“There are common pitfalls we see time and time again that result in insurance claims being repudiated, or only partially paid out because the ‘contract’ has been broken,”says Bertus Visser, chief executive of distribution at PSG Insure..
Below are five key examples to avoid…
1. The regular driver and owner of a vehicle differ on a policy
An example of where this happens is if a parent is the policyholder and a student child purchases a car that is insured under the parent’s policy. Because the vehicle was purchased by your child, there is no insurable interest, as there will be no financial loss for you if anything happens to the vehicle. If your child claims, the claim will likely be rejected.
Top tip: Clearly let your adviser know the full details of any vehicle added to a policy, so that appropriate cover can be put in place. Do not assume that simply adding a vehicle to a policy will mean that it is covered.
2.Vehicle extras weren’t specified
A case in point was when a client put in a claim for a bulbar that was stolen from his bakkie. No extras were noted in his policy and the sum insured was only sufficient to cover the bakkie itself. The claim was therefore rejected.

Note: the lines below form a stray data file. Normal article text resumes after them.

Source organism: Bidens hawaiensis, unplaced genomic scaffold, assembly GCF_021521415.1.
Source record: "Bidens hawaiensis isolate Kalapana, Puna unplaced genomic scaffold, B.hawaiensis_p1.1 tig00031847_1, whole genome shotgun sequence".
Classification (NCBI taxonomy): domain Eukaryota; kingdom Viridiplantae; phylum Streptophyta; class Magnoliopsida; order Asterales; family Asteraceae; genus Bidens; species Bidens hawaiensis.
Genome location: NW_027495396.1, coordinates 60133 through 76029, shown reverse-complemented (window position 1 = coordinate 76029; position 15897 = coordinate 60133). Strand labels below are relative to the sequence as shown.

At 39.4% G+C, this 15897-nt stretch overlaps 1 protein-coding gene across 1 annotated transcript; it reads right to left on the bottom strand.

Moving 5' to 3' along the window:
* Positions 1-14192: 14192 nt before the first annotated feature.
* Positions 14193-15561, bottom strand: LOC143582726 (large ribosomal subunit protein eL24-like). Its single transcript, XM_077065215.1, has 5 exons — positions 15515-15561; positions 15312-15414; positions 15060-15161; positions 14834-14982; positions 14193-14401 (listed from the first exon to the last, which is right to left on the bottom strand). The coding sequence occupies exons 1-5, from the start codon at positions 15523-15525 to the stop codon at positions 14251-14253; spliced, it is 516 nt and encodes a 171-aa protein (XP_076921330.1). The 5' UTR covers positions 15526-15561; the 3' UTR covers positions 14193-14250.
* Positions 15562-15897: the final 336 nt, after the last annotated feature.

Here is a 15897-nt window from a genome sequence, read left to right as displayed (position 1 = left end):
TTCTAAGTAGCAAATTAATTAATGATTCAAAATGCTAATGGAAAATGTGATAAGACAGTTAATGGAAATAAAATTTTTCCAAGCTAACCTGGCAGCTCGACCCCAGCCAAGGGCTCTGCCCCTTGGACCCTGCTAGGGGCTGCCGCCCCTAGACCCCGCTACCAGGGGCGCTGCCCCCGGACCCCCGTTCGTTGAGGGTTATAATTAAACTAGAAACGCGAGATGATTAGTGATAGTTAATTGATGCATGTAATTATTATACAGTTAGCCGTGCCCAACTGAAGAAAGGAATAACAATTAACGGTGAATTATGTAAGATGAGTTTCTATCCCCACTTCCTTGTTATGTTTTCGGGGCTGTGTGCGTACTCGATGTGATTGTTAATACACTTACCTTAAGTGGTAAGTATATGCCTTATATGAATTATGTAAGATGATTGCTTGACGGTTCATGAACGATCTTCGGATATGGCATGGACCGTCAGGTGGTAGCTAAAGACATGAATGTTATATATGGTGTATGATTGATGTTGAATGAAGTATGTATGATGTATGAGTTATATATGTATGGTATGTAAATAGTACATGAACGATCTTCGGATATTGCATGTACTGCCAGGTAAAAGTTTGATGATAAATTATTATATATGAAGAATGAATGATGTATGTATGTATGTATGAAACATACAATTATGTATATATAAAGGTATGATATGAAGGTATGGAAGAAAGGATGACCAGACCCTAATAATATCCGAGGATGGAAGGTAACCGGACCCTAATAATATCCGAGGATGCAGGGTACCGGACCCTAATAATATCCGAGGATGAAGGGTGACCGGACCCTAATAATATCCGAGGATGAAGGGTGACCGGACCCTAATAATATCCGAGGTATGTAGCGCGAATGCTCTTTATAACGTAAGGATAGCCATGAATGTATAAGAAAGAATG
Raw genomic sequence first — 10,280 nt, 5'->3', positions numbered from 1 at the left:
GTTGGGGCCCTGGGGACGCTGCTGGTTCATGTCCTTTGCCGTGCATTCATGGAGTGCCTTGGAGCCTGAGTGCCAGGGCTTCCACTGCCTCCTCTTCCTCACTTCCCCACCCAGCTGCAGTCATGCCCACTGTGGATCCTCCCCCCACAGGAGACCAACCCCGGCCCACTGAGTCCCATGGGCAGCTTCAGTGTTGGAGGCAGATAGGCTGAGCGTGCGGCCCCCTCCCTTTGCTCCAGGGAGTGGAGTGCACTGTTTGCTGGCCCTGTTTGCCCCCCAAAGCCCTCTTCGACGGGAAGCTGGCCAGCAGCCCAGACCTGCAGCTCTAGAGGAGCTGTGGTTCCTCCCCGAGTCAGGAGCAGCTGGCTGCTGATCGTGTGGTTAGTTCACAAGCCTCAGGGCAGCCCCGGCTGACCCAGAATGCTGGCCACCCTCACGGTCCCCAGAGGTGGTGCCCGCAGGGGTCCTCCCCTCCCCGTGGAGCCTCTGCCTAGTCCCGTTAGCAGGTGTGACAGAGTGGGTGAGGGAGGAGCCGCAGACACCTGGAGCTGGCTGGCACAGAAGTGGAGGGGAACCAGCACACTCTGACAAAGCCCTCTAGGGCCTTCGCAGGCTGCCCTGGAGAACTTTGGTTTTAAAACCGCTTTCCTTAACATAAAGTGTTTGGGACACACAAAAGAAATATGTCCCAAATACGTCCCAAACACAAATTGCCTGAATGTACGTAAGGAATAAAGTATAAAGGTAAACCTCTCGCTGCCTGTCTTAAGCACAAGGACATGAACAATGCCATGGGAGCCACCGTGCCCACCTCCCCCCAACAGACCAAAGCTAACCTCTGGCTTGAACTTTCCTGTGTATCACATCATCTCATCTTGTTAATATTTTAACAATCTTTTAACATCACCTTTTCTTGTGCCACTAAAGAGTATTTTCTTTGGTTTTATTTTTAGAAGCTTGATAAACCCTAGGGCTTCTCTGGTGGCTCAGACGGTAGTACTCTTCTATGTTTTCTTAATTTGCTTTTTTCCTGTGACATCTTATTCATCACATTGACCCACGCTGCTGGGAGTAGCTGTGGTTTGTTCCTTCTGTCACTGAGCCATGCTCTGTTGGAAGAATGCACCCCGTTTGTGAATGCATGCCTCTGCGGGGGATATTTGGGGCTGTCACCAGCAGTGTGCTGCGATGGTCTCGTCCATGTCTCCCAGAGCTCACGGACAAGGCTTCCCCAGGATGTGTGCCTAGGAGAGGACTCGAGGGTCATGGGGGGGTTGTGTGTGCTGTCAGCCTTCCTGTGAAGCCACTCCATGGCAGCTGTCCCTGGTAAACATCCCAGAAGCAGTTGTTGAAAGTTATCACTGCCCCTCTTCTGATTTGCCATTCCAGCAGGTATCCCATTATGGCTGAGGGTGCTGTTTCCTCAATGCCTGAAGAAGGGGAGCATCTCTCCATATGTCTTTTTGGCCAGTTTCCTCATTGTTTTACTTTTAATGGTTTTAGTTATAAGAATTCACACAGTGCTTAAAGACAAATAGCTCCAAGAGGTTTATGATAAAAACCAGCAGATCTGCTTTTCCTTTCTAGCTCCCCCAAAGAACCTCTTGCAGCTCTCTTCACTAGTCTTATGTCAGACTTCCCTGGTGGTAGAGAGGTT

Top tip: Ensure that any fittings, such as bull bars and all accessories like a sound system or canopy are specified as extras, in addition to the sum insured value of your vehicle. Also keep in mind that you might need cover for mag rims on your tyres, so keep their replacement value in mind – anything you have changed or upgraded compared to the standard vehicle must be noted.
3. Security specifications weren’t discussed
All too common, this is an issue when claiming for a burglary. If your security features weren’t enabled at the time of the burglary, the claim will likely get rejected.
Top tip: Make sure you ask about any elements of your cover that are your responsibility. If you are covered for having a locked security gate, an active electric fence or burglar bars on your windows, these features need to be in place and in good working order at all times. This will keep both your property and you safe.
4. You moved but didn’t say anything to your insurer
If you move house and don’t notify your insurer of your new address, any claims at the new premises will be rejected. This might seem like an obvious change to make to your policy but we do experience clients forgetting.
Top tip: Insurers usually require that you give written notice of your new permanent, physical address before you move. This is because your new address means your risk has changed and your premium may also change.
See full story at businesstech.co.za
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